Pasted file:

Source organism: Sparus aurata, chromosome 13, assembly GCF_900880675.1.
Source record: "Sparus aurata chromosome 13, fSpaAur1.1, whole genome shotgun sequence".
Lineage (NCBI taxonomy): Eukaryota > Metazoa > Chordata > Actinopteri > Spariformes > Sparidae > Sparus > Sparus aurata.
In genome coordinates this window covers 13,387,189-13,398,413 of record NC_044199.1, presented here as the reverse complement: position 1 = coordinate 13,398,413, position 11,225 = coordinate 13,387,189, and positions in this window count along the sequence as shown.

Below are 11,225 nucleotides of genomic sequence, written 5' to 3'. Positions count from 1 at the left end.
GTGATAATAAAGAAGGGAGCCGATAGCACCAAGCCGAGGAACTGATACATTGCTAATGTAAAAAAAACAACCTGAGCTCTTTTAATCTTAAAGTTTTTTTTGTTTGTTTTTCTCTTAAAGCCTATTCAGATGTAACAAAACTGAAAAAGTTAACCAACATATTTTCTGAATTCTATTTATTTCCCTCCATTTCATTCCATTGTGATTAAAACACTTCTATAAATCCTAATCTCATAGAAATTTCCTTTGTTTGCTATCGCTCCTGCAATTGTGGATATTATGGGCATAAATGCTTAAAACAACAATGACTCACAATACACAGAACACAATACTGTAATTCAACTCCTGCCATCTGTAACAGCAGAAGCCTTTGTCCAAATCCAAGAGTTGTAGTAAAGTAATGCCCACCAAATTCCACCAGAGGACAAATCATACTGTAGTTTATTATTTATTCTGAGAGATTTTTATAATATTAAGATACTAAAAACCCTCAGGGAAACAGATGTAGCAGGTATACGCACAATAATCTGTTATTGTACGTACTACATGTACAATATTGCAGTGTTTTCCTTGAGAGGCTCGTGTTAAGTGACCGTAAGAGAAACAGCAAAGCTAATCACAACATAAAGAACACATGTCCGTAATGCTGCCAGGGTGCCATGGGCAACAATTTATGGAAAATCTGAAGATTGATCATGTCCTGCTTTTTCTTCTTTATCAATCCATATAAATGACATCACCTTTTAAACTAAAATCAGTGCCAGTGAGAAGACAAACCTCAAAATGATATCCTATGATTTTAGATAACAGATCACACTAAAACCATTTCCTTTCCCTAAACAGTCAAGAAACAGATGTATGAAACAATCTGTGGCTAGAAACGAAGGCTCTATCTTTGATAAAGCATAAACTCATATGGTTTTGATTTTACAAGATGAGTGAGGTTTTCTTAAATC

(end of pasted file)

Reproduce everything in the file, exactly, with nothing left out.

Source organism: Sparus aurata, chromosome 13, assembly GCF_900880675.1.
Source record: "Sparus aurata chromosome 13, fSpaAur1.1, whole genome shotgun sequence".
Lineage (NCBI taxonomy): Eukaryota > Metazoa > Chordata > Actinopteri > Spariformes > Sparidae > Sparus > Sparus aurata.
In genome coordinates this window covers 13,387,189-13,398,413 of record NC_044199.1, presented here as the reverse complement: position 1 = coordinate 13,398,413, position 11,225 = coordinate 13,387,189, and positions in this window count along the sequence as shown.

Below are 11,225 nucleotides of genomic sequence, written 5' to 3'. Positions count from 1 at the left end.
GTGATAATAAAGAAGGGAGCCGATAGCACCAAGCCGAGGAACTGATACATTGCTAATGTAAAAAAAACAACCTGAGCTCTTTTAATCTTAAAGTTTTTTTTGTTTGTTTTTCTCTTAAAGCCTATTCAGATGTAACAAAACTGAAAAAGTTAACCAACATATTTTCTGAATTCTATTTATTTCCCTCCATTTCATTCCATTGTGATTAAAACACTTCTATAAATCCTAATCTCATAGAAATTTCCTTTGTTTGCTATCGCTCCTGCAATTGTGGATATTATGGGCATAAATGCTTAAAACAACAATGACTCACAATACACAGAACACAATACTGTAATTCAACTCCTGCCATCTGTAACAGCAGAAGCCTTTGTCCAAATCCAAGAGTTGTAGTAAAGTAATGCCCACCAAATTCCACCAGAGGACAAATCATACTGTAGTTTATTATTTATTCTGAGAGATTTTTATAATATTAAGATACTAAAAACCCTCAGGGAAACAGATGTAGCAGGTATACGCACAATAATCTGTTATTGTACGTACTACATGTACAATATTGCAGTGTTTTCCTTGAGAGGCTCGTGTTAAGTGACCGTAAGAGAAACAGCAAAGCTAATCACAACATAAAGAACACATGTCCGTAATGCTGCCAGGGTGCCATGGGCAACAATTTATGGAAAATCTGAAGATTGATCATGTCCTGCTTTTTCTTCTTTATCAATCCATATAAATGACATCACCTTTTAAACTAAAATCAGTGCCAGTGAGAAGACAAACCTCAAAATGATATCCTATGATTTTAGATAACAGATCACACTAAAACCATTTCCTTTCCCTAAACAGTCAAGAAACAGATGTATGAAACAATCTGTGGCTAGAAACGAAGGCTCTATCTTTGATAAAGCATAAACTCATATGGTTTTGATTTTACAAGATGAGTGAGGTTTTCTTAAATC